Overall, we’ve found that people have enjoyed the access and discovery of new and exciting courses, but the more pleasant surprise has been how much our members enjoy meeting new people and playing with each other. Nobody ever thinks (or admits) that they need golf buddies. But what we’ve found is that people are far more likely to play a round if they know they’ll be playing with someone they actually want to play with.

We’ve also learned that match play is very unappreciated in our country. Members love the matches, and match play is one of our core principles at NewClub.

WRX: What’s next for NewClub?

MC: We have plans for our second market launch in 2020 and will continue to grow our ambassador program to show us the road ahead. People are starting to stand up and say “this is how I want to experience golf,” so we know there is a serious need out there and we want to make sure we are meeting the demand by growing in the right way.

WRX: What do prospective members need to know?

MC: We have a really straightforward and proprietary application process on our website. Every prospective member needs to complete the application before being considered for membership. We look for applicants who possess a high quality of character, passion, and respect for the game of golf, and always leave the course in better shape than they found it.

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Opinion & Analysis

Slow play is all about the numbers

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If you gather round, children, I’ll let you in on a secret: slow play is all about the numbers. Which numbers? The competitive ones. If you compete at golf, no matter the level, you care about the numbers you post for a hole, a round, or an entire tournament. Those numbers cause you to care about the prize at the end of the competition, be it a handshake, $$$$, a trophy, or some other bauble. Multiply the amount that you care, times the number of golfers in your group, your flight, the tournament, and the slowness of golf increases by that exponent.

That’s it. You don’t have to read any farther to understand the premise of this opinion piece. If you continue, though, I promise to share a nice anecdotal story about a round of golf I played recently—a round of golf on a packed golf course, that took a twosome exactly three hours and 10 minutes to complete, holing all putts.

I teach and coach at a Buffalo-area high school. One of my former golfers, in town for a few August days, asked if we could play the Grover Cleveland Golf Course while he was about. Grover is a special place for me: I grew up sneaking on during the 1970s. It hosted the 1912 U.S. Open when it was the Country Club of Buffalo. I returned to play it with Tom Coyne this spring, becoming a member of #CitizensOfACCA in the process.

Since my former golfer’s name is Alex, we’ll call him Alex, to avoid confusion. Alex and I teed off at 1:30 on a busy, sunny Wednesday afternoon in August. Ahead of us were a few foursomes; behind us, a few more. There may have been money games in either place, or Directors’ Cup matches, but to us, it was no matter. We teed it high and let it fly. I caught up on Alex’ four years in college, and his plans for the upcoming year. I shared with him the comings and goings of life at school, which teachers had left since his graduation, and how many classrooms had new occupants. It was barroom stuff, picnic-table conversation, water-cooler gossip. Nothing of dense matter nor substance, but pertinent and enjoyable, all the same.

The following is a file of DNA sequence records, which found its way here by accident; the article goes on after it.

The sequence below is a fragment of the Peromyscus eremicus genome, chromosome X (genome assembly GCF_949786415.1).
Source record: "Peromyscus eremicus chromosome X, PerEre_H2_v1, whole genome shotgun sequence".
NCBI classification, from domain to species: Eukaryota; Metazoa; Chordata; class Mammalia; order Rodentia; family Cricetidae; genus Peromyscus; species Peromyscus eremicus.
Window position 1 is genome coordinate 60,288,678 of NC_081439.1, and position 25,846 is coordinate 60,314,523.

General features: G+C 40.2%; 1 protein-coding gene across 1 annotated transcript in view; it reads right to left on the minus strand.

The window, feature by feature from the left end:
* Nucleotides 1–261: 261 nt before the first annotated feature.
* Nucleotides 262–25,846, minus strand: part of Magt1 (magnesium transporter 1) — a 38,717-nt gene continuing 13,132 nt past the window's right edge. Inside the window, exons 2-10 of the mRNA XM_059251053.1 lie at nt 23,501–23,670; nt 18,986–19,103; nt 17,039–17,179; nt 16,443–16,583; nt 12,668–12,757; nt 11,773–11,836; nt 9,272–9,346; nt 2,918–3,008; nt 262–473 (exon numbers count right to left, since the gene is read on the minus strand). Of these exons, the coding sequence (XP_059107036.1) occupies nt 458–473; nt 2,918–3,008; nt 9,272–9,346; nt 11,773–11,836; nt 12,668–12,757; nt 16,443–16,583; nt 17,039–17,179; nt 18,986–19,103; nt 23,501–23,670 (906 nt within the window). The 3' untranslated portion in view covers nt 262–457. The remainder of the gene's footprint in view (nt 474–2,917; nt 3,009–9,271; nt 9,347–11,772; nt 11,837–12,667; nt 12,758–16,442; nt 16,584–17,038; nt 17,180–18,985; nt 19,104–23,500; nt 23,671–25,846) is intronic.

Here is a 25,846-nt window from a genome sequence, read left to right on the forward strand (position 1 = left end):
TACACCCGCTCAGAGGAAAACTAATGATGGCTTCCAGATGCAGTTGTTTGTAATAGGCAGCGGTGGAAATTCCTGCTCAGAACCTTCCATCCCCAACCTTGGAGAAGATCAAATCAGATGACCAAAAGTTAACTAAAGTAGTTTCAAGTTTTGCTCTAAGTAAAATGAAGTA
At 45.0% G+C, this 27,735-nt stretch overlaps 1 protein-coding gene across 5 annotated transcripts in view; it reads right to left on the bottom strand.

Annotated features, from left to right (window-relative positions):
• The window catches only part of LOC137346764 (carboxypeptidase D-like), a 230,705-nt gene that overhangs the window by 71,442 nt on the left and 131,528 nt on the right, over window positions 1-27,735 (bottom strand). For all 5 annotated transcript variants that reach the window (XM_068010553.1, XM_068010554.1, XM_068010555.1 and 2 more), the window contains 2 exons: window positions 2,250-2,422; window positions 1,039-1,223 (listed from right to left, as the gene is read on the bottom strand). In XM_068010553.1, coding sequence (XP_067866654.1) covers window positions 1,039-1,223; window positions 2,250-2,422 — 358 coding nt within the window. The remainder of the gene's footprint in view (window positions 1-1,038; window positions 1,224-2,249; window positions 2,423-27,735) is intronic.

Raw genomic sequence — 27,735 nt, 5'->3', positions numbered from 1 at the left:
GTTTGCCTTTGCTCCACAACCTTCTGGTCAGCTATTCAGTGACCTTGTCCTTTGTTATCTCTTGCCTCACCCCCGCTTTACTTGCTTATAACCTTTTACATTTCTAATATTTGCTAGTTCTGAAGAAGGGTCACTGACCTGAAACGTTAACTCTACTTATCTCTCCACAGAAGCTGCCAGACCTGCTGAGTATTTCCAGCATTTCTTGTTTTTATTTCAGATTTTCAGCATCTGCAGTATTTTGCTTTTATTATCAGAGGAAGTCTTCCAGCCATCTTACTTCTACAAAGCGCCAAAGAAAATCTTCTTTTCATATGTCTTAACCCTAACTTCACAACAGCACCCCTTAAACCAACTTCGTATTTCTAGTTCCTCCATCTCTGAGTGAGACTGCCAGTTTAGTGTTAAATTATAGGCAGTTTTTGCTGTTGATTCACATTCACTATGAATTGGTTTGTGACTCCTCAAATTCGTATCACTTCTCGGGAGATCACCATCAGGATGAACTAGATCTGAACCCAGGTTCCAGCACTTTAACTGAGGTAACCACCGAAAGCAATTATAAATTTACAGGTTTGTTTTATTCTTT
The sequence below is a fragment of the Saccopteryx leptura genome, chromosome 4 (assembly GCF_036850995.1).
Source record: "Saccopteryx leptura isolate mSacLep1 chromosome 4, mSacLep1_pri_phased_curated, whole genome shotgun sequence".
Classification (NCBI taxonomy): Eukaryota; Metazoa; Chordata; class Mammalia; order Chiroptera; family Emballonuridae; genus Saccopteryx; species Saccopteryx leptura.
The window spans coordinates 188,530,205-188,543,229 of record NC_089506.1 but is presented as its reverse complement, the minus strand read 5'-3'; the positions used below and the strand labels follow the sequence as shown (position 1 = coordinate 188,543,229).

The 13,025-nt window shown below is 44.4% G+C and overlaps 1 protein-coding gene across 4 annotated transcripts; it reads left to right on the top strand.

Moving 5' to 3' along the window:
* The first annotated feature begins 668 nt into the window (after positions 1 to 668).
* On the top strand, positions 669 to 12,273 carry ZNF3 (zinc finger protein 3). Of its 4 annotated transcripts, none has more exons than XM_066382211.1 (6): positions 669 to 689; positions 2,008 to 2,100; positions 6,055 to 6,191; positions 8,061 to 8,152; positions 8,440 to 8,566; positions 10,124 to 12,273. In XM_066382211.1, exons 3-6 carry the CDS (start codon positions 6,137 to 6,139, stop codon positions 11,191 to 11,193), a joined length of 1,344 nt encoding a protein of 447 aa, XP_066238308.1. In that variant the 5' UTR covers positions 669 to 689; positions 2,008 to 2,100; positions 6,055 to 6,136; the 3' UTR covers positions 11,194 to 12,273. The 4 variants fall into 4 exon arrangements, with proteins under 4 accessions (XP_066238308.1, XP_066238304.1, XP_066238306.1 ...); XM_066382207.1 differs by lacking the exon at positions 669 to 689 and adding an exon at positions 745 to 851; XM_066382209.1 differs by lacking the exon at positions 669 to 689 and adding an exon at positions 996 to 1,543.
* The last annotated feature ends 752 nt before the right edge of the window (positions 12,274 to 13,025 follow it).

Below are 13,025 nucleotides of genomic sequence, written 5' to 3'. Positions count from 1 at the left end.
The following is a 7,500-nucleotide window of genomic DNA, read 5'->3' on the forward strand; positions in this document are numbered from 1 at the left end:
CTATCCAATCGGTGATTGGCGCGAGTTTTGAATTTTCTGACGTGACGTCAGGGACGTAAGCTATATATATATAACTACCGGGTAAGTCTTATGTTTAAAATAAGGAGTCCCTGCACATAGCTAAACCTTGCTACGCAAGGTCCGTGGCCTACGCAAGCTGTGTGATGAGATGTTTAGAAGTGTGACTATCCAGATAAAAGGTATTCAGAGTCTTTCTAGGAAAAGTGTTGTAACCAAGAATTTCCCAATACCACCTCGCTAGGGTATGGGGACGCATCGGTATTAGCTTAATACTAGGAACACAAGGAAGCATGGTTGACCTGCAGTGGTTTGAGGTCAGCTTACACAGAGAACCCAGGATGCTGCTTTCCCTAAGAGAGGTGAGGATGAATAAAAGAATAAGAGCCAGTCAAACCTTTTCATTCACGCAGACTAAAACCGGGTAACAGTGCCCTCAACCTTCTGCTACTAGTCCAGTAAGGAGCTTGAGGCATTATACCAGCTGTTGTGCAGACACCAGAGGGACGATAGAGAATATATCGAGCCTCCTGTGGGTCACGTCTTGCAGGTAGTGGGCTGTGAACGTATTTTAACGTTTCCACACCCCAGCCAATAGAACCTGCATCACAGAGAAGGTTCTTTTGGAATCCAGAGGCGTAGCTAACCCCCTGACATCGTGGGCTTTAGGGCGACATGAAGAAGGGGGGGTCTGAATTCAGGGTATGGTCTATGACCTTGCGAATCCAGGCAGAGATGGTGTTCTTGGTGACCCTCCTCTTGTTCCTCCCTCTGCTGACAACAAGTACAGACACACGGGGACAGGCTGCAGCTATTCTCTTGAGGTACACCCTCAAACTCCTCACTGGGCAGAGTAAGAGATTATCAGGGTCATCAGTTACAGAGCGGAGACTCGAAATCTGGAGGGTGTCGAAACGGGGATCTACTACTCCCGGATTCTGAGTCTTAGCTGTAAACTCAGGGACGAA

To the golf. Neither one of us looked at the other for permission to hit. Whoever was away, at any given moment, mattered not a bit. He hit and I hit, sometimes simultaneously, sometimes within an instant of the other. We reached the putting surface and we putted. Same pattern, same patter. Since my high school golfers will need to choose flagstick in or out this year, we putted with it in. Only once did it impact our roll: a pounded putt’s pace was slowed by the metal shaft. Score one for Bryson and the flagstick-in premise!

Grover tips out around 5,600 yards. After the U.S. Open and the US Public Links were contested there, a healthy portion of land was given away to the Veteran’s Administration, and sorely-needed hospital was constructed at the confluence of Bailey, Lebrun, and Winspear Avenues. It’s an interesting track, as it now and forever is the only course to have hosted both the Open and the Publinx; since the latter no longer exists, this fact won’t change. It remains the only course to have played a par-6 hole in U.S. Open competition. 480 of those 620 yards still remain, the eighth hole along Bailey Avenue. It’s not a long course, it doesn’t have unmanageable water hazards (unless it rains a lot, and the blocked aquifer backs up) and the bunkering is not, in the least, intimidating.

Here’s the rub: Alex and I both shot 75 or better. We’re not certain what we shot, because we weren’t concerned with score. We were out for a day of reminiscence, camaraderie, and recreation. We golfed our balls, as they say in some environs, for the sheer delight of golfing our balls. Alex is tall, and hits this beautiful, high draw that scrapes the belly of the clouds. I hit what my golfing buddies call a power push. It gets out there a surprising distance, but in no way mimics Alex’ trace. We have the entire course covered, from left to right and back again.

On the 14th tee, I checked my phone and it was 3:40. I commented, “Holy smokes, we are at two hours for 13 holes.” We neither quickened nor slowed our pace. We tapped in on 18, right around 4:40, and shook hands. I know what he’s been up to. He understands why I still have a day job, and 18 holes of golf were played—because we both cared and didn’t care.

There you have it, children. Off with you, now. To the golf course. Play like you don’t care.